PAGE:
Give it up for these Little Women stars!
There have been many different versions of Louisa May Alcott’s “Little Women” novel, including Greta Gerwig’s recent take. Each version provides the same story of four sisters (Jo, Meg, Beth, and Amy), and their views of life, love, and liberty. We know Jo aspires to become a writer with no intentions of marriage, Meg eventually becomes a wife, Beth is a beautiful pianist, while suffering from scarlet fever, and Amy is the youngest, who provides a minor message of forgiveness.
We also meet their loving mother Marmee, who wants the best for her girls without being generic or routine; their father Mr. March, who’s fighting in the Civil War; their pompous Aunt March, who judges her family based on their finances and fun-loving nature; Laurie, a wealthy young man, who has a thing for Jo, although their chemistry gets mixed based on his personality, and her perspectives on love; his tutor John Brooke, who falls for Meg; his grandfather James Laurence, who kindly allows Beth to play on his piano, and soon buys her one; and the German tutor Professor Bhaer, whom Jo falls for.
So, in honor of the latest film version, I’ve decided to dish on three versions from 1933, 1949, and 1994. Let’s take a look.
“Little Women” (1933)
The cast features Katharine Hepburn as Jo, Joan Bennett as Amy, Frances Dee as Meg, Jean Parker as Beth, Spring Byington as Marmee, Douglass Montgomery as Laurie, Edna May Oliver as Aunt March, Paul Lukas as Professor Bhaer, Henry Stevenson as Mr. Laurence, and John Davis Lodge as Mr. Brooke.
Director George Cukor takes no prisoners, and guides the cast with passion and poetry. He also spares no expenses with the sets, costumes, and decor, and even if we can’t see them color, we still admire the craftsmanship in them. Hepburn had one of the best, most beautiful voices, and used it tremendously to help bring the Jo character to life. Really, she did, really. And she’s given full support from Montgomery, Lukas, and Byington.
The other sisters in this version aren’t really given their due, but their acting makes them charming. And the film resonates with the story without jumping to conclusions or recycling tricks. It resonates with the book’s time period, as well as its own time period, when the Great Depression hit. Both sides were in dark times, and this movie shined on through.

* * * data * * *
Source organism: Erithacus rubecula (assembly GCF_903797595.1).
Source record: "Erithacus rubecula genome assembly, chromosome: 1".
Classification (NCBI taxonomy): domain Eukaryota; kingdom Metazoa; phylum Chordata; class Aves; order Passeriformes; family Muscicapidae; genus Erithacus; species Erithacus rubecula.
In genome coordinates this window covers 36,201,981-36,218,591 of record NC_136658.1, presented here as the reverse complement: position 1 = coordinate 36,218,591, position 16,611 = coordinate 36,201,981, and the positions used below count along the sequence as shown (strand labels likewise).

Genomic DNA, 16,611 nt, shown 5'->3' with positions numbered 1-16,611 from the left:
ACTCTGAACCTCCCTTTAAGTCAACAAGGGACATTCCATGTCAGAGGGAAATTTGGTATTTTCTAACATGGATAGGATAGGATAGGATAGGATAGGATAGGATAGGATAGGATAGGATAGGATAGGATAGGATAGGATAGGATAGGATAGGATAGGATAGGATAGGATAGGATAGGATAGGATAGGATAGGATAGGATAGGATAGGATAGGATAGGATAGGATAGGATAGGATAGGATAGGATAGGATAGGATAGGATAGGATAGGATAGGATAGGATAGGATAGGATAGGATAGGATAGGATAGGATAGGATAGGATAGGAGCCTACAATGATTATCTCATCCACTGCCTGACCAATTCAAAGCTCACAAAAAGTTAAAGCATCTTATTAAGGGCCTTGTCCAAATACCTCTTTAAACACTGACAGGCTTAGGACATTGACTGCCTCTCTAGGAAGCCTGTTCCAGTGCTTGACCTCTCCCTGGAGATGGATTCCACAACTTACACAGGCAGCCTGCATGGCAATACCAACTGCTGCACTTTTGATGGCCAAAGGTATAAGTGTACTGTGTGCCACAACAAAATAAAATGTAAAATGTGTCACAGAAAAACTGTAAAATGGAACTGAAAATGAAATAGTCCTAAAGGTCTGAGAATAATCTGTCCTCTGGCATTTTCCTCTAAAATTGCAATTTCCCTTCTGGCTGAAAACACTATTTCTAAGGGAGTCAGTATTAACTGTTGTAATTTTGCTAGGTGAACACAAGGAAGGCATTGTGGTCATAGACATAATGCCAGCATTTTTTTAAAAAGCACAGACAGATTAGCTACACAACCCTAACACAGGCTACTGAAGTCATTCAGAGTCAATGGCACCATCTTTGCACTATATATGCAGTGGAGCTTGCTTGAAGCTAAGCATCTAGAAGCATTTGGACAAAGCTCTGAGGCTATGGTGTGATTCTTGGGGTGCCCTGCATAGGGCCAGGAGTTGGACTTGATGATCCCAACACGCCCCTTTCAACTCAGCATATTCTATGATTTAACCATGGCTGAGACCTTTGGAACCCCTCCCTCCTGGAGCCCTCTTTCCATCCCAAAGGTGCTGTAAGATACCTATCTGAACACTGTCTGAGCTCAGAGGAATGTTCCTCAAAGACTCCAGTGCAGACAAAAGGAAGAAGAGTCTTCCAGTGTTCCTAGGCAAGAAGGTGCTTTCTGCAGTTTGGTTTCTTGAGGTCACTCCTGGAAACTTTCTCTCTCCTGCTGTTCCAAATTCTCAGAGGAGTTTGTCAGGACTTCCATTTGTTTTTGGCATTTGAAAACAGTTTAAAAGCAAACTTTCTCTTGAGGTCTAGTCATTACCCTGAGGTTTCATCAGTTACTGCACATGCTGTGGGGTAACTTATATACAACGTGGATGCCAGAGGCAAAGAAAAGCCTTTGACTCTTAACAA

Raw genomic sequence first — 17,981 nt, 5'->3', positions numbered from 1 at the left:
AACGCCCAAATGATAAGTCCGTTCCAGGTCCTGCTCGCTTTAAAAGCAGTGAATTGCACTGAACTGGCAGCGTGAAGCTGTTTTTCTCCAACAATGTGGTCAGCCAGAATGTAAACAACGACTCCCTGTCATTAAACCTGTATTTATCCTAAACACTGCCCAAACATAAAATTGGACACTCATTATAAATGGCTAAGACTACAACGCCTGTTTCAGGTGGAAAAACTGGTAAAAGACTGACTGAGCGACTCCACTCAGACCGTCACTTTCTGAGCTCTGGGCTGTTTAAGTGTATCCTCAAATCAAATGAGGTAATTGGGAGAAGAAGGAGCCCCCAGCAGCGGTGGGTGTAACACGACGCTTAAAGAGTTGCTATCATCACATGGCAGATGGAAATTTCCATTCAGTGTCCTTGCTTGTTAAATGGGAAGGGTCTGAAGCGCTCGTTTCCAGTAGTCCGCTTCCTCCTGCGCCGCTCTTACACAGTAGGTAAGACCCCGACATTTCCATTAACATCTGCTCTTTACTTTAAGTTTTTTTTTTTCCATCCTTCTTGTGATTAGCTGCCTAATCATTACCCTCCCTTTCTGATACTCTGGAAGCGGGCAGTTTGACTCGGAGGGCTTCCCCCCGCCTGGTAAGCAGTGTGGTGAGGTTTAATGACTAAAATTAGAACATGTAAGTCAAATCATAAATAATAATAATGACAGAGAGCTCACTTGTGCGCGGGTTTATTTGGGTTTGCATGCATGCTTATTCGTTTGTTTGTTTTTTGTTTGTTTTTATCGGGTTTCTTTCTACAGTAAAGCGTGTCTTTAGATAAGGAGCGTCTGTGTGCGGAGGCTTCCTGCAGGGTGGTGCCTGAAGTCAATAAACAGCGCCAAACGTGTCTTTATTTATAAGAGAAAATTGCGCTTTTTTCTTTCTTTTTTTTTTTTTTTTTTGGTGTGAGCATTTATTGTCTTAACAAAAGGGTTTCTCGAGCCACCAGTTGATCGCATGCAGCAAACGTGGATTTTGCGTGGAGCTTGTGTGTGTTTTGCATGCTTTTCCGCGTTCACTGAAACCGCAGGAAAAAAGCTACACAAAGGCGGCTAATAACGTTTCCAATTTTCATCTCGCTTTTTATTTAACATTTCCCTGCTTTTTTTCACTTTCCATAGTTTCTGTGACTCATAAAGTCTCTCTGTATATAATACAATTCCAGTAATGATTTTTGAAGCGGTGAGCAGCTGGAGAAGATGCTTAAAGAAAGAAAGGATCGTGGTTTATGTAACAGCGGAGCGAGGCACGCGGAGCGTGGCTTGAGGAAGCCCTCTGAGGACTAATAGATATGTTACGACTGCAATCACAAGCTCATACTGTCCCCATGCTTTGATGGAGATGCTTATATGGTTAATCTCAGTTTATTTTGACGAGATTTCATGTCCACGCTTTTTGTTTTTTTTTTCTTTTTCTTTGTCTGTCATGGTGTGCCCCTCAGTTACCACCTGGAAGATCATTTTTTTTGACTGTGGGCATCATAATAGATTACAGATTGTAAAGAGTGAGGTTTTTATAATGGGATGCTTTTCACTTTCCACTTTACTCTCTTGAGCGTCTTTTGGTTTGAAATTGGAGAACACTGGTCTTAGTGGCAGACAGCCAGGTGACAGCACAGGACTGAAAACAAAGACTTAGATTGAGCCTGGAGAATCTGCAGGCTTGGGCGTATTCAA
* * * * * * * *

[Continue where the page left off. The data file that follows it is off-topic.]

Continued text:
“Little Women” (1949)
June Allyson plays Jo, Margaret O’Brien is Beth, Elizabeth Taylor is Amy, Janet Leigh is Meg, Mary Aster is their Marmee, Lucile Watson is their Aunt March, Leon Ames is their father Mr. March, Peter Lawford is Laurie, C. Aubrey Smith is his grandfather James Laurence, Richard Stapley is his tutor John Brooke, and Rossano Brazzi as Professor Bhaer.
In this version, we see the four sisters making an oath about not spilling the beans to their mother about a snobbish woman (Isabel Randolph) slamming their family. And despite Aunt March disinheriting her, Meg wishes to marry Mr. Brooke.
Director Mervyn LeRoy gives such a beautiful look to the story and women. I love their hairstyles, costumes, and dialogue (the best being Jo saying: “How perfectly splendid”). The best performances come from Allyson as Jo, Taylor as Amy, O’Brien as Beth, Leigh as Meg, Aster as Marmee, and Watson as Aunt March-all of whom put all of their passion into them.
This is one of my favorite versions, because it isn’t sappy or demeaning; it’s filled with poetry and admiration. I love the delicate timing and drama the sisters find themselves in, whether they’re having fun or being serious about life.
“How perfectly splendid.”
“Little Women” (1994)
The cast in the 1994 version featured Winona Ryder as Jo, Trini Alvardo as Meg, Claire Danes as Beth, Kristen Dunst and Samantha Mathis as Amy in two timelines, Susan Sarandon as their mother Marmee, Mary Wickes as Aunt March, Christian Bale as Laurie, and Gabriel Byrne as Professor Bhaer.
Directed by Gillian Armstrong, this version has some unnecessary lines like when Amy can’t go to the theater with her sisters, but is nonetheless radiant and passionate. The best performances in the film come from Ryder, who never rises to the occasion as Jo, Dunst, who provides a tender sweetness as Amy, Sarandon, who keeps a delicate pace to Marmee, and Byrne and Bale, who both deliver the goods as Jo’s suitors.
I think we can agree that when Amy burns Jo’s book, and she despises her up to a point when she follows her and Laurie on the ice and falls in, it’s an example that forgiveness is a powerful weapon. Hatred can lead to drastic consequences, and that’s a subplot message in the “Little Women” story.
Each “Little Women” version appears to offer their own views of Louisa May Alcott’s story. They deliberate on romance, turmoil, and drama, and the filmmakers draw them with such complexity. And all the stars from different generations portray their characters radiantly and passionately.
But mostly, the women are given independence and intelligence, either giving in or rejecting the rules of love and marriage, and we adore them for that notion.